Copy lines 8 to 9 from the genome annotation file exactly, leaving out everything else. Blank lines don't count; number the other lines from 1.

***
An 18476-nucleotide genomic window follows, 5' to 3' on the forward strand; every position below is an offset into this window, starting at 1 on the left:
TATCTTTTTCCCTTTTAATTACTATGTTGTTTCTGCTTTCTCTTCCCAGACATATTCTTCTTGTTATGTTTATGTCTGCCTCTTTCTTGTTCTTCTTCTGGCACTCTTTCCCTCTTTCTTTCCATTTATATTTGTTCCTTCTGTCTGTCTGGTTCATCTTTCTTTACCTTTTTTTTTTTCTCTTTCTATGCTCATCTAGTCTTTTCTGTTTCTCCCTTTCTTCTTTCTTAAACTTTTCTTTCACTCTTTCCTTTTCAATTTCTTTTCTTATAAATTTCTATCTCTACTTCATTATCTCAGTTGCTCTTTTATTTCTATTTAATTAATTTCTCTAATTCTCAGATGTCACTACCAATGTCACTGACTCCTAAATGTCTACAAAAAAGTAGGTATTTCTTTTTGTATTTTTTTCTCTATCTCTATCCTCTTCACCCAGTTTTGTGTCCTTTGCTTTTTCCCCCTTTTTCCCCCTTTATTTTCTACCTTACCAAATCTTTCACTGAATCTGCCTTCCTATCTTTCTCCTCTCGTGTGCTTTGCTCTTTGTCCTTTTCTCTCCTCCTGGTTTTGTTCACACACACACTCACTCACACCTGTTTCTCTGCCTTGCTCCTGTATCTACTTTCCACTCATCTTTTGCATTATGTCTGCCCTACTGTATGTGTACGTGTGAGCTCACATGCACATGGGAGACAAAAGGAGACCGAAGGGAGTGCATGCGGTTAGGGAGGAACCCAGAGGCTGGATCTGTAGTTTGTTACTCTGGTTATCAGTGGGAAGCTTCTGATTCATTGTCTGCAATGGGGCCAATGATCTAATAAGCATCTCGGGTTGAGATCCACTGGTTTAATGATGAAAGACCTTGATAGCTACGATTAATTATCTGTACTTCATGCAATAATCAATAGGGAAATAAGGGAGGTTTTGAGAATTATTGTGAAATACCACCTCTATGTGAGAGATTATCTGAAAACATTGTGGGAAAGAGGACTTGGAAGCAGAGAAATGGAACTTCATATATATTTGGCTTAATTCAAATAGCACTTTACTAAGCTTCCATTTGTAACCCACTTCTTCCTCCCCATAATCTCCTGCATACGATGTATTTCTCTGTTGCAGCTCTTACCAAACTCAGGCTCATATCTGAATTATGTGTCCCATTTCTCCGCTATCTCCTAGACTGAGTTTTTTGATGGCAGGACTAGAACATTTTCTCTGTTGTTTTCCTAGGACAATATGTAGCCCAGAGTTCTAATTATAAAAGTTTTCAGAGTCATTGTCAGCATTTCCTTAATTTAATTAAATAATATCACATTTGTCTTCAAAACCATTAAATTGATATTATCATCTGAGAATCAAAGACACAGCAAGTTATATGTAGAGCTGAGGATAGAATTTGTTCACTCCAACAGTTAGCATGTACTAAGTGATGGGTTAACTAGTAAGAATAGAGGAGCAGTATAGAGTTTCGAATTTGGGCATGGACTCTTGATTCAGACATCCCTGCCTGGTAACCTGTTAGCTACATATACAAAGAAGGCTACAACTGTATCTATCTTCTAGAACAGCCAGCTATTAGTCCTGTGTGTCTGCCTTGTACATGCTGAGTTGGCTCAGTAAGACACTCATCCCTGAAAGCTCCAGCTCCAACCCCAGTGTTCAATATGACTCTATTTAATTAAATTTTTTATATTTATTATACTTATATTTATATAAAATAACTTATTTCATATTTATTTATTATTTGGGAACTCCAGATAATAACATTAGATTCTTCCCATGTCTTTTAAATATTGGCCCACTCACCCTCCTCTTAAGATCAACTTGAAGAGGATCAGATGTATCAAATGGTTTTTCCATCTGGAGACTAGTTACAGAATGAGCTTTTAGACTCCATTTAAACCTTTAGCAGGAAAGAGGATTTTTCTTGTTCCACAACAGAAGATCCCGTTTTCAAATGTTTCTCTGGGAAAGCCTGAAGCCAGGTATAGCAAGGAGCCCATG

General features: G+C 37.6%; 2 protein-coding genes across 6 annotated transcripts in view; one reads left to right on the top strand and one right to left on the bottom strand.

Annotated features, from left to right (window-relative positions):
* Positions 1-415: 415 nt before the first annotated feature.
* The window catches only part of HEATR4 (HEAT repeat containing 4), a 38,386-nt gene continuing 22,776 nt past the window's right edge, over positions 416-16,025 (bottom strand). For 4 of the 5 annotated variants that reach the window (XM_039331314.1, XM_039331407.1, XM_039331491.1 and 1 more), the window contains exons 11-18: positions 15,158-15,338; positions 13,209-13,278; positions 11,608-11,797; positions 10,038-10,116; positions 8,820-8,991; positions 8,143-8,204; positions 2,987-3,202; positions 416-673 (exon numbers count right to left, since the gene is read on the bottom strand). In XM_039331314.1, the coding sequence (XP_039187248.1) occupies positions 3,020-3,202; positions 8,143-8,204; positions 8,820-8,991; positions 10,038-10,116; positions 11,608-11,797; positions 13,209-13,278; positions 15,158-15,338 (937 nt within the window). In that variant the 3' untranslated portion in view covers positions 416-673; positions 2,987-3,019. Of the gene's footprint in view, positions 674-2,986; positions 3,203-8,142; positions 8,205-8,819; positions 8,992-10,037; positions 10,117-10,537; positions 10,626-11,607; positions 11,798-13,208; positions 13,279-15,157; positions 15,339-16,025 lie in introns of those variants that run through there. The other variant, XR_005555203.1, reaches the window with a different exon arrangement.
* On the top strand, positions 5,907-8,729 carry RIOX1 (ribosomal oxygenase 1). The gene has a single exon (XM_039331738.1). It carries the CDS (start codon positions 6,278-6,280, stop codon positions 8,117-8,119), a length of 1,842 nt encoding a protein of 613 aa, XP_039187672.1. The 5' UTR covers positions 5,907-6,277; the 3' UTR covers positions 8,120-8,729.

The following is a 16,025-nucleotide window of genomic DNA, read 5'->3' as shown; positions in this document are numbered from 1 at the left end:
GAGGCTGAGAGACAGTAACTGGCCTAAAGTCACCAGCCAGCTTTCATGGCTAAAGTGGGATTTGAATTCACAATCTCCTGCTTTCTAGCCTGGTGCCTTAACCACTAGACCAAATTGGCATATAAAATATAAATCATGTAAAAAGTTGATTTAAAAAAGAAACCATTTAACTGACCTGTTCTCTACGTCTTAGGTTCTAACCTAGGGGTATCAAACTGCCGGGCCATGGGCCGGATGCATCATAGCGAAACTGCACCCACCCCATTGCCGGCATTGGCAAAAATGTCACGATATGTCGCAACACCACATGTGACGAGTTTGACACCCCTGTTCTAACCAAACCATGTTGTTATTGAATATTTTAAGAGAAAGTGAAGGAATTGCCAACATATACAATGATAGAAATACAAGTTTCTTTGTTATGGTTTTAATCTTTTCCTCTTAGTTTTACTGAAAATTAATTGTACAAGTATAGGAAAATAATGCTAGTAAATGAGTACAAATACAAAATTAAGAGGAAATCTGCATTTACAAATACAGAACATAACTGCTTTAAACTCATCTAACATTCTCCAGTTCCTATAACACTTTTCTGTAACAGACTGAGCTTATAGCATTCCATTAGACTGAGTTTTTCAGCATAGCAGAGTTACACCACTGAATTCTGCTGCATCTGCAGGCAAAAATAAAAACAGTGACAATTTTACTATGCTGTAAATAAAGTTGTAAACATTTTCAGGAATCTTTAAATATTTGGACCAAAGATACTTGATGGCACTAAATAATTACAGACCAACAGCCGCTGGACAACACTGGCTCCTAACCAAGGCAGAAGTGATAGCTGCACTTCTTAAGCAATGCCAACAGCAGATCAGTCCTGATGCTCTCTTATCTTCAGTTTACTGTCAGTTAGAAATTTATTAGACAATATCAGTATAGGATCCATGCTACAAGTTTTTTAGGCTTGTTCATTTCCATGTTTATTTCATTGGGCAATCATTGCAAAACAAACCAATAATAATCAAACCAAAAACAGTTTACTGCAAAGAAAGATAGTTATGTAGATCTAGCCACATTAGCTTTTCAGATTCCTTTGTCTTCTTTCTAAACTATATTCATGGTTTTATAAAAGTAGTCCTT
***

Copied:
The following is a 16,025-nucleotide window of genomic DNA, read 5'->3' as shown; positions in this document are numbered from 1 at the left end:
GAGGCTGAGAGACAGTAACTGGCCTAAAGTCACCAGCCAGCTTTCATGGCTAAAGTGGGATTTGAATTCACAATCTCCTGCTTTCTAGCCTGGTGCCTTAACCACTAGACCAAATTGGCATATAAAATATAAATCATGTAAAAAGTTGATTTAAAAAAGAAACCATTTAACTGACCTGTTCTCTACGTCTTAGGTTCTAACCTAGGGGTATCAAACTGCCGGGCCATGGGCCGGATGCATCATAGCGAAACTGCACCCACCCCATTGCCGGCATTGGCAAAAATGTCACGATATGTCGCAACACCACATGTGACGAGTTTGACACCCCTGTTCTAACCAAACCATGTTGTTATTGAATATTTTAAGAGAAAGTGAAGGAATTGCCAACATATACAATGATAGAAATACAAGTTTCTTTGTTATGGTTTTAATCTTTTCCTCTTAGTTTTACTGAAAATTAATTGTACAAGTATAGGAAAATAATGCTAGTAAATGAGTACAAATACAAAATTAAGAGGAAATCTGCATTTACAAATACAGAACATAACTGCTTTAAACTCATCTAACATTCTCCAGTTCCTATAACACTTTTCTGTAACAGACTGAGCTTATAGCATTCCATTAGACTGAGTTTTTCAGCATAGCAGAGTTACACCACTGAATTCTGCTGCATCTGCAGGCAAAAATAAAAACAGTGACAATTTTACTATGCTGTAAATAAAGTTGTAAACATTTTCAGGAATCTTTAAATATTTGGACCAAAGATACTTGATGGCACTAAATAATTACAGACCAACAGCCGCTGGACAACACTGGCTCCTAACCAAGGCAGAAGTGATAGCTGCACTTCTTAAGCAATGCCAACAGCAGATCAGTCCTGATGCTCTCTTATCTTCAGTTTACTGTCAGTTAGAAATTTATTAGACAATATCAGTATAGGATCCATGCTACAAGTTTTTTAGGCTTGTTCATTTCCATGTTTATTTCATTGGGCAATCATTGCAAAACAAACCAATAATAATCAAACCAAAAACAGTTTACTGCAAAGAAAGATAGTTATGTAGATCTAGCCACATTAGCTTTTCAGATTCCTTTGTCTTCTTTCTAAACTATATTCATGGTTTTATAAAAGTAGTCCTT